[A 63-year-old woman with muscle weakness, myotonia, and parkinsonism].No To Shinkei. 1996 Mar; 48(3):287-97.NT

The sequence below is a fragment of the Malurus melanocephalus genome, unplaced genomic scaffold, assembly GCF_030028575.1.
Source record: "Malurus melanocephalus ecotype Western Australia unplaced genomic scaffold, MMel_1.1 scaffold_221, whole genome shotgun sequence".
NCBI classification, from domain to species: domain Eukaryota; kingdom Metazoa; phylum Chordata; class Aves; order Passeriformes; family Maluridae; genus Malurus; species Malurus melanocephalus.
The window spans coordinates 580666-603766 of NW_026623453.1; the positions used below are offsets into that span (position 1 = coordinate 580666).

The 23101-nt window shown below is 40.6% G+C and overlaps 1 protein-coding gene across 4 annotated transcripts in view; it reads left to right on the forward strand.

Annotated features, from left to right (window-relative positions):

We report a 63-year-old woman who presented myotonia and parkinsonism. The patient was well until 15 years of the age when she noted that the ring finger of her left hand at times flexed when she did not intend to do so. She noted weakness in her left upper extremity at the age of 40, and difficulty in relaxing her hand grip at 45. She had an onset of tremor in her right foot at age 50, which was followed by difficulty in gait and hand writing. She was admitted to Juntendo University Urayasu Hospital when she was 63-year-old. Her mother, two sisters, and a son were affected with similar muscle weakness and myotonia. Although some of them developed stooped posture in the late stage of the disease, none of them had overt parkinsonism. General physical examination was unremarkable. Neurologic examination revealed an alert and oriented woman with some recent memory loss. She had bilateral ptosis, facial weakness, and a masked face. Myerson's sign was present. Her speech was small and monotonous. The sternocleidomastoid muscles were markedly atrophic and weak. The remaining of the cranial nerves were intact. She walked in small steps with freezing with support. She showed bradykinesia, retropulsion, and resting tremor in her right leg. Slight distal dominant weakness was noted in both upper and lower extremities more on the left. No cerebellar signs were noted. Muscle stretch reflexes were within normal limits in the upper extremities and diminished in the lower limbs. Sensation was intact. Routine laboratory findings were unremarkable. Cranial CT scan and MRI revealed slight cortical atrophy and leukoaraiosis. She responded to levodopa and she became able to walk by herself. She was transferred to another hospital one month after her admission. She had several bouts of airway obstruction with one episode of respiratory arrest. She expired six month after the transfer. The patient was discussed in a neurological CPC, and the chief discussant arrived at the conclusion that this patient suffered from myotonic dystrophy and Parkinson's disease which set in later years. Postmortem examination on the iliopsoas muscle revealed uneven muscle fiber diameters, central nuclei, and type 1 fiber predominance; the pathologic finding was consistent with myotonic dystrophy. The substantia nigra showed marked cell loss and Lewy bodies in the remaining neurons. The finding was consistent with Parkinson's disease. In myelin stain, diffuse myelin pallor was noted in the cerebral white matter which was the pathologic substrate of leukoaraiosis in this patient. Combination of these two disorders have never been reported in the literature to our knowledge. It appears to be that the coincidence is just a by-chance phenomenon, but it seems interesting to note that accelerated aging process appears to be present in both myotonic dystrophy and Parkinson's disease.